It is alledged, in this answer, That my Lord Mayor, and those other persons named, are countenancers of Brownists, and Anabaptists, and all manner of sectaries.' To this I am commanded to say, 'That hereof there is no proof; it doth not appear, that they give any such countenance to sectaries of any kind whatsoever; and, if it did, his Majesty hath little reason to object it, while, notwithstanding the profession, he hath often made, That he will maintain the protestant reformed religion, he doth in the mean time raise an army of papists, who, by the principles of their religion, are bound, if power be put into their hands, to destroy and utterly to root out the protestants, together with the truth which they profess.
It is affirmed, 'That men's persons have been imprisoned, and their houses plundered, because they will not rebel against his Majesty' To this I am commanded to declare, that no men's houses bave heen plundered by any direction of the parliament, but that they have been very careful to restrain all such violent courses, so far as they were able ; and that they have never committed any man, but such as, by due information, they conceived to be seditious persons, and like to trouble the peace of the state.
It is objected further; "That the property of the subject is destroyed by taking away the twentieth part, by an arbitrary power.' To this they say, That that ordinance doth not require a twentieth part, but doth limit the assessors, that they shall not go beyond a twentieth part, and that this is done by a power derived from both houses of parliament; the lords, who have an hereditary interest in making laws in this king, dom, and the commons who are elected and chosen to represent the whole body of the commonalty, and trusted for the good of the people, whenever they see cause to charge the kingdom: And they say further, That the same law that did enable the two houses of parliament to raise forces to maintain and defend the safety of religion, and of the kingdom, doth likewise enable them to require contributions, whereby these forces may be maintained; or else it was a vain power to raise forces, if they had not a power likewise to maintain them in that service for which they were raised.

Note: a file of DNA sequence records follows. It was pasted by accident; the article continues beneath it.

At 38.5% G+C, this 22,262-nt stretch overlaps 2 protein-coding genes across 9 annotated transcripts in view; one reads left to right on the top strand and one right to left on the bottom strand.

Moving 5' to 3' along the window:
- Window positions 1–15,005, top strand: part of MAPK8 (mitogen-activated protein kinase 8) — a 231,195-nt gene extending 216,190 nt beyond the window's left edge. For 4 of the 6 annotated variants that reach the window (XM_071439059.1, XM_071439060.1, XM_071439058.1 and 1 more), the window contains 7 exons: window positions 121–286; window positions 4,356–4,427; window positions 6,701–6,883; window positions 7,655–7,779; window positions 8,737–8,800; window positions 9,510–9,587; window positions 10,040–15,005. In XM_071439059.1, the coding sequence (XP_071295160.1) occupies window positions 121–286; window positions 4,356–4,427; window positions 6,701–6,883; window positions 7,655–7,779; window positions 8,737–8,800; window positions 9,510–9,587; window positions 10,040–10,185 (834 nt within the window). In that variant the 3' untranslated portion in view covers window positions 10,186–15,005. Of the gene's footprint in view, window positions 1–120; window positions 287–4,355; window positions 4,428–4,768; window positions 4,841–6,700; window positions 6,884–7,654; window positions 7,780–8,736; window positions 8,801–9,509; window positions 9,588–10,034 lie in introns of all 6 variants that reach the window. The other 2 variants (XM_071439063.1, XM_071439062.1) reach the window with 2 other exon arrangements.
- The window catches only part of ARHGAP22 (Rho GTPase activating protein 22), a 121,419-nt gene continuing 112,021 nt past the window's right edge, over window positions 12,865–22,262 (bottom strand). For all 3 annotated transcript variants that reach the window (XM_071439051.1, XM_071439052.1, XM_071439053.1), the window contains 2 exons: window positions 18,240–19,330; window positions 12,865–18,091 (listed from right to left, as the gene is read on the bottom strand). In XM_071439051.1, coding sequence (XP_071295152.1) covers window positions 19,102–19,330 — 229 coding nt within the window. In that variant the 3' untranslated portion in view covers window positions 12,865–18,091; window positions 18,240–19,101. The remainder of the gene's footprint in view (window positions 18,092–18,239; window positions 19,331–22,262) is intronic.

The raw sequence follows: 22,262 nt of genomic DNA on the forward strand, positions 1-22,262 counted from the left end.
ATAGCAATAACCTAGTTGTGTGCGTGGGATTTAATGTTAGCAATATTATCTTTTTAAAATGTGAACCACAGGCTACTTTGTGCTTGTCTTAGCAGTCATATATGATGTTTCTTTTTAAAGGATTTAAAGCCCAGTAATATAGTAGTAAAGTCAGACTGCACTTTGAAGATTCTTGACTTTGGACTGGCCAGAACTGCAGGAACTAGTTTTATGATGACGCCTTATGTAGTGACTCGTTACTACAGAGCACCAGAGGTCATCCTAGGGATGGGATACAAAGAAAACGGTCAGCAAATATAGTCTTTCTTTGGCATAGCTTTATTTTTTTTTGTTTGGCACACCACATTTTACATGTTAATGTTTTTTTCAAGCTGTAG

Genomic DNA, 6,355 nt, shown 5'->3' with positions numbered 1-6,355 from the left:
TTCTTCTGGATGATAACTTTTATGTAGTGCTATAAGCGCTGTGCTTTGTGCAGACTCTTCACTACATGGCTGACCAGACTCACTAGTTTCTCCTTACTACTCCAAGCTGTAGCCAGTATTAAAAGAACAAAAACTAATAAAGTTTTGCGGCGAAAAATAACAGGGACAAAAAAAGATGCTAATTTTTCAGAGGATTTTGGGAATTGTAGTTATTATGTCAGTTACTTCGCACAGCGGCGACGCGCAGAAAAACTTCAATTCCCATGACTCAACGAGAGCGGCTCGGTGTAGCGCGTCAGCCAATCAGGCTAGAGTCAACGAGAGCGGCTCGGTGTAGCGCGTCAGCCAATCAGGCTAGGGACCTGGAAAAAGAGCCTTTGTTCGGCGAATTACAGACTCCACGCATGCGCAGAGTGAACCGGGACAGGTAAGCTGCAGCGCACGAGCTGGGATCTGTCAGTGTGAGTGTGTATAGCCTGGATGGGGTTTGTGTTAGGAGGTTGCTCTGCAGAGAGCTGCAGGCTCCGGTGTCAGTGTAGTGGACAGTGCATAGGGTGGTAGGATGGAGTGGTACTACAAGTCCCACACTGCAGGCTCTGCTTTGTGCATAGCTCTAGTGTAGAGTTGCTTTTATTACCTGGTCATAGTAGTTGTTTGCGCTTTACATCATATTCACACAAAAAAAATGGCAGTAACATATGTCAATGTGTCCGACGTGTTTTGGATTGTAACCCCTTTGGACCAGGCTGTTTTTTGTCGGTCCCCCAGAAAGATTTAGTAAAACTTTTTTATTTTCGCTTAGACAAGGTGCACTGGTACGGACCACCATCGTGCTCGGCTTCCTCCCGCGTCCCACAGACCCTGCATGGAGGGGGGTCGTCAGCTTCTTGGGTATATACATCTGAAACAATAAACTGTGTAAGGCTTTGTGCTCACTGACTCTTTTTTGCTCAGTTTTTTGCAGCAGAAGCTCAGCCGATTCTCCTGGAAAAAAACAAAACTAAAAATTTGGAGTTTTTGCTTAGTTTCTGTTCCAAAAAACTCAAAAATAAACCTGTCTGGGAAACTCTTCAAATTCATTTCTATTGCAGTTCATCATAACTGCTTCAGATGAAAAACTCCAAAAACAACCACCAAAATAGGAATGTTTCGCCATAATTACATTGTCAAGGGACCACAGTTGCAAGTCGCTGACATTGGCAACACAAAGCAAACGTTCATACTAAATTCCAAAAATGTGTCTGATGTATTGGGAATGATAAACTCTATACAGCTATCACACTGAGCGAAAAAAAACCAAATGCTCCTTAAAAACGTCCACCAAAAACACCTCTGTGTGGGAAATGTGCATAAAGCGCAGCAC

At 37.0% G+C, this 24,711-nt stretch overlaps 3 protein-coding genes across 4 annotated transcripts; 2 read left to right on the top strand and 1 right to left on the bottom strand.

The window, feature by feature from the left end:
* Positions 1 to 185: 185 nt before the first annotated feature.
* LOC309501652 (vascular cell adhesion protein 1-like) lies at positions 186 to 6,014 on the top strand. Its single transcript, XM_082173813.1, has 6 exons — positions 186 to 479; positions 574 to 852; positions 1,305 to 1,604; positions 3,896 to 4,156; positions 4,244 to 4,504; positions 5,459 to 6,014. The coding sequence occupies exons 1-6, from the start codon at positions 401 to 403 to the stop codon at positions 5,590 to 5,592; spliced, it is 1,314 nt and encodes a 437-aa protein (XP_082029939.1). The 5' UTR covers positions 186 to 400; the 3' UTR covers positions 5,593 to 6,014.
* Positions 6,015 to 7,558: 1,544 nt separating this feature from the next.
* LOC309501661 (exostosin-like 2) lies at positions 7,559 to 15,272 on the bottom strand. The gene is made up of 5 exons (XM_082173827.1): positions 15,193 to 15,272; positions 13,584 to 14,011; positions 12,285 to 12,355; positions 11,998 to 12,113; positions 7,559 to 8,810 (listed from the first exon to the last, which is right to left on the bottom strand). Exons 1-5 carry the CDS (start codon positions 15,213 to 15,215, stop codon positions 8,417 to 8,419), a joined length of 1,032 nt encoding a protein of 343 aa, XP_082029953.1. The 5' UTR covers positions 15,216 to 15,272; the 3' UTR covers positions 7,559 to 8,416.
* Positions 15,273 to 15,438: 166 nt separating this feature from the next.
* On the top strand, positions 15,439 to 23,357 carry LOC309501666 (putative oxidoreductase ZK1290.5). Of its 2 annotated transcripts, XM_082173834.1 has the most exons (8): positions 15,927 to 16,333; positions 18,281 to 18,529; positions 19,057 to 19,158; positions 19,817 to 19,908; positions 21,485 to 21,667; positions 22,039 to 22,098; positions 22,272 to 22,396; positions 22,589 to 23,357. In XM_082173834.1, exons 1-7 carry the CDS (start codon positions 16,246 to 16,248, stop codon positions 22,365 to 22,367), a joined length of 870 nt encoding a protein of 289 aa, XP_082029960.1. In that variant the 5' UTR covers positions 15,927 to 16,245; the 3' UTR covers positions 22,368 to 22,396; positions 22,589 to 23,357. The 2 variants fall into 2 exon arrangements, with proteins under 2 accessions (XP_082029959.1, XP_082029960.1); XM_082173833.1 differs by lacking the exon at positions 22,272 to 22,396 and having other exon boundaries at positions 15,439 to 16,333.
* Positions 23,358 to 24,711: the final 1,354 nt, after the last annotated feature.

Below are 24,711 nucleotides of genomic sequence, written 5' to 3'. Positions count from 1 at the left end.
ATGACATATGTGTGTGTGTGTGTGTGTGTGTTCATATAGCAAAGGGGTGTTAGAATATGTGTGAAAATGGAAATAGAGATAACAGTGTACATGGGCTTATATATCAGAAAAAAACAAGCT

And to this point I am commanded to add this further answer, That there was little reason for this to be objected, on his Majesty's behalf, when it is well known that, from the subjects, which are within the power of his army, his majesty doth take the full yearly value of their lands, and in some cases more ; that not only particular houses, but whole towns have been plundered by command and design; and that by proclamations men are declared to forfeit all their estates, because they will not obey arbitrary commands; and this is commonly practised, by his majesty, and on his part, and therefore, there was little reason
narrow and hard passage (at Colleshell), most fraudulently throw away the king's standard.
2. That he did with a loud voice pronounce the king to be dead.
3. That he turned back those that came to relieve the king's army against the Welchmen.
These articles he denied, and after great debate thereof, before the king and council, the matter was adjudged to be tried by combate, and Henry of Essex, supposed to be slain, was carried away, but he revived, and spent the rest of his days in reading.
In the twelfth year of his reign the king appointed a collection to be made through all the countries, in this manner, viz. 1. For
every Pound in moveable goods being so valued for the first
2. Fur four years after for every pound so valued, id.
3. For arable lands, and for vines, the charge and cost of them not reckoned for every pound thereof after the same manner also.